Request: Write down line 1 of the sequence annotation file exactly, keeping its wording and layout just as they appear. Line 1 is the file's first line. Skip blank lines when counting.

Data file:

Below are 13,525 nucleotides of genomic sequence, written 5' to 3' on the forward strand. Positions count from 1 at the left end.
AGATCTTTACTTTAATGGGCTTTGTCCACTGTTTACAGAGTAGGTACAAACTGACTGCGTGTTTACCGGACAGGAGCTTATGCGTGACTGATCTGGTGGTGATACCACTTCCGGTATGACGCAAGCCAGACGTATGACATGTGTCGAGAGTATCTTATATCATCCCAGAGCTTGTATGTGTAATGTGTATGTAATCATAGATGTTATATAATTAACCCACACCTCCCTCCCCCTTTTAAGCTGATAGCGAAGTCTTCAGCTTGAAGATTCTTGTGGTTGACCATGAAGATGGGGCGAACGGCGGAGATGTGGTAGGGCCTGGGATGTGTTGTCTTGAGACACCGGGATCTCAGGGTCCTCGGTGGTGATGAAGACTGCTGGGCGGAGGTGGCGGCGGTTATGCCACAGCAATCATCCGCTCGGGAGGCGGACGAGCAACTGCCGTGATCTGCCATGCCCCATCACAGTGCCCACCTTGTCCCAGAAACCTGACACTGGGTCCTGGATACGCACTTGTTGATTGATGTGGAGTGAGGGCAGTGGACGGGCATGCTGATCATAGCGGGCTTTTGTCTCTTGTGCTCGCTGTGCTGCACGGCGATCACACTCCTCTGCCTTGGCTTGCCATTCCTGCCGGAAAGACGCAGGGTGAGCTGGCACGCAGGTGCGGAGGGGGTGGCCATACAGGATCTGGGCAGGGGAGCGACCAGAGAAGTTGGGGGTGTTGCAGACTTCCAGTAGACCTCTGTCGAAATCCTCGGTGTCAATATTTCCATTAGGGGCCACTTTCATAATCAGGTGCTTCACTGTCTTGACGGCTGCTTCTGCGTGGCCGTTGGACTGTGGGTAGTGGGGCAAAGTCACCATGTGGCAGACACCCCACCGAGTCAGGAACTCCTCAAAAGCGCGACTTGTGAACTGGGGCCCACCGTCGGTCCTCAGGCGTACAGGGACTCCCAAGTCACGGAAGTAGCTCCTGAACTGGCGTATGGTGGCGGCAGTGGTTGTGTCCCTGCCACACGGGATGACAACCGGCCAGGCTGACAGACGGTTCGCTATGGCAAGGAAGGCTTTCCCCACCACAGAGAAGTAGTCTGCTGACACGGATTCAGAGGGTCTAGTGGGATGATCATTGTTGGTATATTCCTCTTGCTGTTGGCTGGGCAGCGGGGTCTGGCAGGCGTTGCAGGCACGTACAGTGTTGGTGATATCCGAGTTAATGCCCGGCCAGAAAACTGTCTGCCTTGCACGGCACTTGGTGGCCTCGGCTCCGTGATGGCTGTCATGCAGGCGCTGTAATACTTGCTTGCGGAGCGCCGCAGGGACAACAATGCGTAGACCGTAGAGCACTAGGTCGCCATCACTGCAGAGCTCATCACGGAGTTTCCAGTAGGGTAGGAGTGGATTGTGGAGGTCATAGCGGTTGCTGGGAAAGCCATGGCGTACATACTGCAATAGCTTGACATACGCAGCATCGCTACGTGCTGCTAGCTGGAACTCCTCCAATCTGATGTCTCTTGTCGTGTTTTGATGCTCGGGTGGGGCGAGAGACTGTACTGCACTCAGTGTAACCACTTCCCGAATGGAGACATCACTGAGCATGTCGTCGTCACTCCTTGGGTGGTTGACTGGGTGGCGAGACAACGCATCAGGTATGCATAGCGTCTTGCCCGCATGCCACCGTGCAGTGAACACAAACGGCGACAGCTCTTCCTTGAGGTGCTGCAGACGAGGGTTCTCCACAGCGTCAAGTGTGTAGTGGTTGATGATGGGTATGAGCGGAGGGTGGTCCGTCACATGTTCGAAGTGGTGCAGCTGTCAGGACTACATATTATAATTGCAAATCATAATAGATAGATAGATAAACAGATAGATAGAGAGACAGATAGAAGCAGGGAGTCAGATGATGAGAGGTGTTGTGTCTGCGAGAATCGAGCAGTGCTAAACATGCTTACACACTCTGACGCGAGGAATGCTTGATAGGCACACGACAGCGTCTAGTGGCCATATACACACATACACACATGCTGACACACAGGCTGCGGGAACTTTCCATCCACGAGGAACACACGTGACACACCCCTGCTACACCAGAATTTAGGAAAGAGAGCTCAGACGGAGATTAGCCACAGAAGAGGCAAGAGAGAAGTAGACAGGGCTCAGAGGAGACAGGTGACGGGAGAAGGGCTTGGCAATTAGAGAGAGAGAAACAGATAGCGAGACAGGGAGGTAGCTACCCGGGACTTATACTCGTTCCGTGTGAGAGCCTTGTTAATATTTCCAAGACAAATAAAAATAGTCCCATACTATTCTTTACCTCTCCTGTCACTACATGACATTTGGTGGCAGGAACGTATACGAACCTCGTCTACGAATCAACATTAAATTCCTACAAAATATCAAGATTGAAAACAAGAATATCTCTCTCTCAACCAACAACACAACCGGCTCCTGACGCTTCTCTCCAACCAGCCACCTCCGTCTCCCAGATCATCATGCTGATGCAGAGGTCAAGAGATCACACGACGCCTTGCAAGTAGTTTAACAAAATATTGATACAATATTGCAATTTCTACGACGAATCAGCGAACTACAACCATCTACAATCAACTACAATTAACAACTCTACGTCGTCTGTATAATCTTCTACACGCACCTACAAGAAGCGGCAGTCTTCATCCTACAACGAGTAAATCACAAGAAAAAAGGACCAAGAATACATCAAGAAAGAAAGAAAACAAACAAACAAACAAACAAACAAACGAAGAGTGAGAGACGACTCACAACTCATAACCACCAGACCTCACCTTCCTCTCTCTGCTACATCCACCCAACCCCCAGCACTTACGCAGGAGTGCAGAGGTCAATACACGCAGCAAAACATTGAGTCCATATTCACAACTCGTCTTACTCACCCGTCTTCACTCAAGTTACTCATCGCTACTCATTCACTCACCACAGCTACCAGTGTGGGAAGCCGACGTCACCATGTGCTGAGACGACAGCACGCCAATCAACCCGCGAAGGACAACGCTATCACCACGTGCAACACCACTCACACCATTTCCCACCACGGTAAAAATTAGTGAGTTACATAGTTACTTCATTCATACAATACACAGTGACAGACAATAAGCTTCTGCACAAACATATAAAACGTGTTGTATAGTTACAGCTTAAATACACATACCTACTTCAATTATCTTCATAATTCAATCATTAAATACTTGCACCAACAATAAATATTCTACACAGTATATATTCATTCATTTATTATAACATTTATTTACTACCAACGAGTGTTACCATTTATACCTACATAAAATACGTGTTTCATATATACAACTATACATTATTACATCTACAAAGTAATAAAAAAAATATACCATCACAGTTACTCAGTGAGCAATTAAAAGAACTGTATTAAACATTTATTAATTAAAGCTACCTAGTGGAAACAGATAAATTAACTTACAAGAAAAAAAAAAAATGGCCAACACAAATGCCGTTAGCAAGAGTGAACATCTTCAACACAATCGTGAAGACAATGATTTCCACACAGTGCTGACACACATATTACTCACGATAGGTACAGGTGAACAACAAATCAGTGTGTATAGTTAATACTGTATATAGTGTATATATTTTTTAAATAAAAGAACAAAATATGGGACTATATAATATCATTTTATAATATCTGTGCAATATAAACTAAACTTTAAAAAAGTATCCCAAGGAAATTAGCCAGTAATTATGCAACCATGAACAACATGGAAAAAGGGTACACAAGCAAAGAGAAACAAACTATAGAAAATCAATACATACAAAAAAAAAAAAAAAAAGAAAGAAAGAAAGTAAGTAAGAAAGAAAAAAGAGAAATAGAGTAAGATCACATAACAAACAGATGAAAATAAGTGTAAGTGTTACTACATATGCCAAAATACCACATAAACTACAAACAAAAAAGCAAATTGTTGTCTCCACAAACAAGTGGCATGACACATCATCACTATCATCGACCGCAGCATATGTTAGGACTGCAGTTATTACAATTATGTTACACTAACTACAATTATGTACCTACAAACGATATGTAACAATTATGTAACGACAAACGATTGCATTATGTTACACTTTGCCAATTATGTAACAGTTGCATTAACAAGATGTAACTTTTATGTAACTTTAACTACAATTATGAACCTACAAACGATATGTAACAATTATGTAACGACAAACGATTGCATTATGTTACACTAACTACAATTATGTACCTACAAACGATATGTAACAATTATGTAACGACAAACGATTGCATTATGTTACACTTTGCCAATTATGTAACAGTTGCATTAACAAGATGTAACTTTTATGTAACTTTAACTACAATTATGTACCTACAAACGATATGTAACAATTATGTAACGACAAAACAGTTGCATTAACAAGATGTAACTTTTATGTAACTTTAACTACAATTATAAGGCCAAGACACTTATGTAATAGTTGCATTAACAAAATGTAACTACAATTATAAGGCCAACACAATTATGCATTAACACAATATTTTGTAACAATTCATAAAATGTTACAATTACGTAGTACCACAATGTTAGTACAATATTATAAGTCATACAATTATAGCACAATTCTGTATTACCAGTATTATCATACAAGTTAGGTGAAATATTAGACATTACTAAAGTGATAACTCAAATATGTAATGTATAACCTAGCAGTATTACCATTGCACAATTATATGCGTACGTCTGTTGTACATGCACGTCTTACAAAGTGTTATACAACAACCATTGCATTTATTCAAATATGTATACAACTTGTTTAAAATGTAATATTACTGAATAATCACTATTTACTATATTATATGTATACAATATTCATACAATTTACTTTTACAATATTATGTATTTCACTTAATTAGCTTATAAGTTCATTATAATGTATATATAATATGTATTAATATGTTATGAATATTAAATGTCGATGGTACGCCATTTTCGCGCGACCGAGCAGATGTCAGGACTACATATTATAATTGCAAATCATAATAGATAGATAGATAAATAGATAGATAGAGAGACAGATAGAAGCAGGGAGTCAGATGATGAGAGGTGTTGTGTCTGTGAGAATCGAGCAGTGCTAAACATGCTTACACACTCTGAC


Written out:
Below are 13,525 nucleotides of genomic sequence, written 5' to 3' on the forward strand. Positions count from 1 at the left end.